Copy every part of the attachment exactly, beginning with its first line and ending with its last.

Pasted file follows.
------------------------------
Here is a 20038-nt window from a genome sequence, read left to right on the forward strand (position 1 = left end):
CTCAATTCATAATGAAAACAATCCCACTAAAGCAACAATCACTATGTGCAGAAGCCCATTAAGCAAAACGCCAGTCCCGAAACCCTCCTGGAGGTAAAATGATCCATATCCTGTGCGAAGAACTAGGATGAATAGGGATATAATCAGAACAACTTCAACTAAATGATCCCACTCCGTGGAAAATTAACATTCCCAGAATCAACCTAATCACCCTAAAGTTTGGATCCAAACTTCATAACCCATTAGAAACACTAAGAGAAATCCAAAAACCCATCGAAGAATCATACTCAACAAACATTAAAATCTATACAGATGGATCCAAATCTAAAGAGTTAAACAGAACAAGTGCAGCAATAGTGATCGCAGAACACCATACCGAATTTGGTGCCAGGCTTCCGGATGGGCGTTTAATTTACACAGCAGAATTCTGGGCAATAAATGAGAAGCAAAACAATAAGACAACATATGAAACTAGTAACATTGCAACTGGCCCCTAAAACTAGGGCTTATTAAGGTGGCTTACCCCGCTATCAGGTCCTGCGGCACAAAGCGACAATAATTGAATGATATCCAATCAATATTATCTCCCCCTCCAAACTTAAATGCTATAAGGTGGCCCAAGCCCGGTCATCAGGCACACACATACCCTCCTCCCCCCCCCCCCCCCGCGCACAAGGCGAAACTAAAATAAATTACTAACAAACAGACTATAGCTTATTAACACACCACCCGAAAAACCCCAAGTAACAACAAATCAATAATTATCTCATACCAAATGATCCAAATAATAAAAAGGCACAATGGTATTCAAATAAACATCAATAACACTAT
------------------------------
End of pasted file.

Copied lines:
Here is a 20038-nt window from a genome sequence, read left to right on the forward strand (position 1 = left end):
CTCAATTCATAATGAAAACAATCCCACTAAAGCAACAATCACTATGTGCAGAAGCCCATTAAGCAAAACGCCAGTCCCGAAACCCTCCTGGAGGTAAAATGATCCATATCCTGTGCGAAGAACTAGGATGAATAGGGATATAATCAGAACAACTTCAACTAAATGATCCCACTCCGTGGAAAATTAACATTCCCAGAATCAACCTAATCACCCTAAAGTTTGGATCCAAACTTCATAACCCATTAGAAACACTAAGAGAAATCCAAAAACCCATCGAAGAATCATACTCAACAAACATTAAAATCTATACAGATGGATCCAAATCTAAAGAGTTAAACAGAACAAGTGCAGCAATAGTGATCGCAGAACACCATACCGAATTTGGTGCCAGGCTTCCGGATGGGCGTTTAATTTACACAGCAGAATTCTGGGCAATAAATGAGAAGCAAAACAATAAGACAACATATGAAACTAGTAACATTGCAACTGGCCCCTAAAACTAGGGCTTATTAAGGTGGCTTACCCCGCTATCAGGTCCTGCGGCACAAAGCGACAATAATTGAATGATATCCAATCAATATTATCTCCCCCTCCAAACTTAAATGCTATAAGGTGGCCCAAGCCCGGTCATCAGGCACACACATACCCTCCTCCCCCCCCCCCCCCCGCGCACAAGGCGAAACTAAAATAAATTACTAACAAACAGACTATAGCTTATTAACACACCACCCGAAAAACCCCAAGTAACAACAAATCAATAATTATCTCATACCAAATGATCCAAATAATAAAAAGGCACAATGGTATTCAAATAAACATCAATAACACTAT